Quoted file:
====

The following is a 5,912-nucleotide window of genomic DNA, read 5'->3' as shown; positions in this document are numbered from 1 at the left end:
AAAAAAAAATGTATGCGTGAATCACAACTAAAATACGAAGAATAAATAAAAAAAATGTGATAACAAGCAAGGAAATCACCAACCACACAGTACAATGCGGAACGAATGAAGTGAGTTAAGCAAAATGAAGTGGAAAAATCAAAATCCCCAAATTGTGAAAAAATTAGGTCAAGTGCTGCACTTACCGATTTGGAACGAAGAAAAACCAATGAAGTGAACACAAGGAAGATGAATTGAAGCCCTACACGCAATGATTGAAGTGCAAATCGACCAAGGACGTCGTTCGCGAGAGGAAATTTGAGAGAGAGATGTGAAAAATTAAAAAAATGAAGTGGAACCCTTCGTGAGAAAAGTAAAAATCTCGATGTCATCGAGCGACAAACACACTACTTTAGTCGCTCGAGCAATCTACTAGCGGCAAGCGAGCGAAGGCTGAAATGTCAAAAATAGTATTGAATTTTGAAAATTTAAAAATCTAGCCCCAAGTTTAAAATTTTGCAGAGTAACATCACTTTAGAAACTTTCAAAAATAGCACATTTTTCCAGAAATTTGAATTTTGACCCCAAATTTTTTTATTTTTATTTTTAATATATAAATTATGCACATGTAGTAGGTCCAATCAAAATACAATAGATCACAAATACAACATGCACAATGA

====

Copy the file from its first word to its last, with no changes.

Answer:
The following is a 5,912-nucleotide window of genomic DNA, read 5'->3' as shown; positions in this document are numbered from 1 at the left end:
AAAAAAAAATGTATGCGTGAATCACAACTAAAATACGAAGAATAAATAAAAAAAATGTGATAACAAGCAAGGAAATCACCAACCACACAGTACAATGCGGAACGAATGAAGTGAGTTAAGCAAAATGAAGTGGAAAAATCAAAATCCCCAAATTGTGAAAAAATTAGGTCAAGTGCTGCACTTACCGATTTGGAACGAAGAAAAACCAATGAAGTGAACACAAGGAAGATGAATTGAAGCCCTACACGCAATGATTGAAGTGCAAATCGACCAAGGACGTCGTTCGCGAGAGGAAATTTGAGAGAGAGATGTGAAAAATTAAAAAAATGAAGTGGAACCCTTCGTGAGAAAAGTAAAAATCTCGATGTCATCGAGCGACAAACACACTACTTTAGTCGCTCGAGCAATCTACTAGCGGCAAGCGAGCGAAGGCTGAAATGTCAAAAATAGTATTGAATTTTGAAAATTTAAAAATCTAGCCCCAAGTTTAAAATTTTGCAGAGTAACATCACTTTAGAAACTTTCAAAAATAGCACATTTTTCCAGAAATTTGAATTTTGACCCCAAATTTTTTTATTTTTATTTTTAATATATAAATTATGCACATGTAGTAGGTCCAATCAAAATACAATAGATCACAAATACAACATGCACAATGA